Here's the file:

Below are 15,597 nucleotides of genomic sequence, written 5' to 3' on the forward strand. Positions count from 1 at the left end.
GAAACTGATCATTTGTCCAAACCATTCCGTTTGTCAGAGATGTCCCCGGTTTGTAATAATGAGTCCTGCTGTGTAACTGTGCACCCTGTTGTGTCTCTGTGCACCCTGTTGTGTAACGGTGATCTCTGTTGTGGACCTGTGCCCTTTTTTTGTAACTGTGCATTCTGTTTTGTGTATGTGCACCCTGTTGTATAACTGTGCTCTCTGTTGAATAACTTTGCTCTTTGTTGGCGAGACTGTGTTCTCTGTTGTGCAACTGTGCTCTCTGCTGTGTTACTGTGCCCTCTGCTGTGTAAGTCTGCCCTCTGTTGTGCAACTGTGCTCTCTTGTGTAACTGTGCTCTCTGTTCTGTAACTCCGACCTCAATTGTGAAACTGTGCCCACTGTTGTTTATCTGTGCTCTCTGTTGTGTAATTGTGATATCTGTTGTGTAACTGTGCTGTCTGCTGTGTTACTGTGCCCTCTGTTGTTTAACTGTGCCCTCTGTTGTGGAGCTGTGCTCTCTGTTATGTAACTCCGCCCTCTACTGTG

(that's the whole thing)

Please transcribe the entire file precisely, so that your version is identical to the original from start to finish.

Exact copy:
Below are 15,597 nucleotides of genomic sequence, written 5' to 3' on the forward strand. Positions count from 1 at the left end.
GAAACTGATCATTTGTCCAAACCATTCCGTTTGTCAGAGATGTCCCCGGTTTGTAATAATGAGTCCTGCTGTGTAACTGTGCACCCTGTTGTGTCTCTGTGCACCCTGTTGTGTAACGGTGATCTCTGTTGTGGACCTGTGCCCTTTTTTTGTAACTGTGCATTCTGTTTTGTGTATGTGCACCCTGTTGTATAACTGTGCTCTCTGTTGAATAACTTTGCTCTTTGTTGGCGAGACTGTGTTCTCTGTTGTGCAACTGTGCTCTCTGCTGTGTTACTGTGCCCTCTGCTGTGTAAGTCTGCCCTCTGTTGTGCAACTGTGCTCTCTTGTGTAACTGTGCTCTCTGTTCTGTAACTCCGACCTCAATTGTGAAACTGTGCCCACTGTTGTTTATCTGTGCTCTCTGTTGTGTAATTGTGATATCTGTTGTGTAACTGTGCTGTCTGCTGTGTTACTGTGCCCTCTGTTGTTTAACTGTGCCCTCTGTTGTGGAGCTGTGCTCTCTGTTATGTAACTCCGCCCTCTACTGTG